Exhibition runs until March 2018

Displaying a timeline of events traversing from BC until today, Be Realistic, Ask for the Impossible is anchored in the 2011 Egyptian Revolution and its aftermath. The multimedia installation attempts to find the historic correlation between this uprising and other similar instances through a wide range of iconic and archetypal data including images, texts, poetry, and more.  

Multimedia installation consisting of LED ticker, two video installations, murals and the open source web based timelineVox Populi, searchable through a system of tags. Affect Me. Social Media In Art. KAI10 | Arthena Foundation, Dusseldorf, Germany. © Alexandra Höner and Lara Baladi 2017.


Ana Masri, (Arabic, I Am Egyptian), 7 minutes single channel video, part of the multimedia installation, Be realistic, Ask for the Impossible, KAI10| Arthena Foundation, Dusseldorf, Germany, 2017. © Lara Baladi.


Voice over the above video and poem by Egyptian writer Amal Dunqul, 1962.

The Last Words of Spartacus

[...] Glory to Satan, god of the winds
Who said no to the face of those who said "yes"
who taught Man to tear apart nothingness
He who said no, thus did not die
And remained a soul eternally in pain [...]
[...] Which you can mould into a cup for your strong wine
And if you do as I wish
Should they ever ask you
about my martyred blood
whether you granted me life just to snatch it away from me?
tell them he was not resentful towards me when he died
and this cup
made from the bones of his skull
is my absolution
My killer!
I have pardoned you
The moment after you were relieved of me
I was relieved of you!



Installation in situ. Transforming a former prison cell into a camera obscura. Fort Revere, Hull, MA, 2016. Photos © Lara Baladi & Andre Aboulia.

The landscape outside a former prison is reflected inside the cell onto the wall through a pinhole. Fort Revere, Hull, MA. © Lara Baladi, 2016.  



Still from the video and 7.1 surround sound installation. 940X300 CM. 180 degrees projection. © Lara Baladi 2013, Production Image Urubu Films. Artwork commissioned by Dior.

Still from the video and 7.1 surround sound installation. 940 X 300 CM. 180 degrees projection. © Lara Baladi 2013. Production Image Urubu Films. Artwork commissioned by Dior.


Don’t Touch Me Tomatoes & Chachacha is an immersive, surround sound, video installation. It is a direct response to the ill-concealed misogyny which has been surfacing around the world, and which was in Egypt in particular, amplified by the use of sexual abuse as a counter-revolutionary tool.

Viewer experiencing the video and 7.1 surround sound installation. 940 X 300 CM. 180 degrees projection, 2013. © Lara Baladi. Production Image Urubu Films. Artwork commissioned by Dior.


Made with YouTube videos I collected over a period of two years during the 2011 Egyptian revolution and its aftermath, the work is a tribute to the creative and transformative part, women play in history, a role too often denied, in the Middle East and in the world at large.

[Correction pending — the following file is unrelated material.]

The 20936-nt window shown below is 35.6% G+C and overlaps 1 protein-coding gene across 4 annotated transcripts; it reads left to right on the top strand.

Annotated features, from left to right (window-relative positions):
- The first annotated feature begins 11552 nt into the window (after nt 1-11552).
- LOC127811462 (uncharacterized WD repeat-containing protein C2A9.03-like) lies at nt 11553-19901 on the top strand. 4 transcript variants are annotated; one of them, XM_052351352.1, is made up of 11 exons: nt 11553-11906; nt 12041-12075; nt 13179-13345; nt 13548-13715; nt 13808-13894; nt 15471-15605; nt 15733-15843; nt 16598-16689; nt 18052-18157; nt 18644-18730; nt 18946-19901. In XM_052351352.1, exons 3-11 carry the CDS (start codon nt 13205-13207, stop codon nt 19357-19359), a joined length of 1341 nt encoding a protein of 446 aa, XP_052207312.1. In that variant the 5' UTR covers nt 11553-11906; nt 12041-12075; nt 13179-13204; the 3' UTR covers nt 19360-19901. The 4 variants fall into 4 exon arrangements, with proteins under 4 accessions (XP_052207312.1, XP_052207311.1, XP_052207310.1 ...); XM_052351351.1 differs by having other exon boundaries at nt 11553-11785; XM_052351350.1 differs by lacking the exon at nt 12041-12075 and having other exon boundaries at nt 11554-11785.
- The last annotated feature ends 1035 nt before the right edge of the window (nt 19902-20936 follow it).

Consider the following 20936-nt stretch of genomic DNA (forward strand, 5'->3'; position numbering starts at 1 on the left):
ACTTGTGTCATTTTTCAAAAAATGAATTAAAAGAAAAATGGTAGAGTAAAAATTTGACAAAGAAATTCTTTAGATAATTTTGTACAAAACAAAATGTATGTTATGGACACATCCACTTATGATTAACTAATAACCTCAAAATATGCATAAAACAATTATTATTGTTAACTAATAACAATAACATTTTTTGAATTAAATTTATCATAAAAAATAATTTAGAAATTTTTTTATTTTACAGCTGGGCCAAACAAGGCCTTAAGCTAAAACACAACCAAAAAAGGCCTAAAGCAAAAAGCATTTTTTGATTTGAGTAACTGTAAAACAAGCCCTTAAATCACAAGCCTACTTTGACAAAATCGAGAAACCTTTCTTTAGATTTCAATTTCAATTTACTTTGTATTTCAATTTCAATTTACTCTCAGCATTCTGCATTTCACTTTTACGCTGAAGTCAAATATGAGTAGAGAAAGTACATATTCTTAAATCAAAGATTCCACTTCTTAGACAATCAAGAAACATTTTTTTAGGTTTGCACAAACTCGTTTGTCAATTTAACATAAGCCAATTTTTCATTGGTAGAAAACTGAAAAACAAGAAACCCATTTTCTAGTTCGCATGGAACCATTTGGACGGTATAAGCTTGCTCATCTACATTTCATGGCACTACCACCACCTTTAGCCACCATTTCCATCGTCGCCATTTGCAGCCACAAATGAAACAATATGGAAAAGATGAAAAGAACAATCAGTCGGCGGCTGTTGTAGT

This enchanting audio-visual experience, titled after one of Josephine Baker’s songs, Don’t Touch Me Tomatoes & Chachacha, is a ‘carousel’ of fireflies in which iconic women –anarchists, activists, artists such as Louise Michelle, Isadora Duncan, Alice Guy, and many more, are fireflies and, if only for a moment, illuminate the world.

Excerpt from the video and 7.1 surround sound installation. 940 X 300 CM. 180 degrees projection. © Lara Baladi 2013, Production Image Urubu Films. Artwork commissioned by Dior.



Latin ‘in the midst of things’

42-minute three-channel video installation by Lara Baladi. Installation view, Cairo Open City, Folkwang Museum, Essen, Germany. © Lara Baladi 2012.


Alone, Together… In Media Res (Latin ‘in the midst of things’), is a three channel video installation, a ‘visual commentary’, which attempts to find and define, within historical processes, the innate quality that impels human beings to pursue freedom.

In January 2011, just as the YouTube video “Tiananmen-Cairo Courage in Cairo” went viral, a friend posted on Facebook a speech Jean Paul Sartre had delivered to an audience of striking French autoworkers 40 years earlier. As the political tension grew, more images and videos of a packed Tahrir Square were uploaded to the Internet. They echoed footage from other uprisings across the Middle East and North Africa, as well as the sights and sounds of a vast array of past social movements. It was as though Sartre was protesting with us in Tahrir.

I started an on-going archival project called “Vox Populi.” I gathered videos, articles and photographs related to the events unfolding on the ground while also collecting material on major events taking place around the world since #Jan25. I researched and amassed footage that resonated with Tahrir Square and everything that followed, from historical footage to philosophical speeches, to banned cartoons, and more.

Alone, Together… In Media Res is the first artwork derived from this archive – a narrative that weaves video excerpts together to reflect on many of the questions raised during the Arab uprisings. These revolutions signal the beginning of the unraveling of a major historical period, in the middle of which I, like Alice in Wonderland, fell into a hole: YouTube.


39-minute three-channel video installation. © Lara Baladi 2012.

Research: Lara Baladi. Archive -videos, articles, photos: Lara Baladi and Amina Diab. Max/Msp/Jitter Programming: Michael Carter. Egypt, 2012.


Still from the 39-minute three-channel video installation. Cairo Open City, Installation view, Folkwang Museum, Essen, Germany. © Lara Baladi 2012.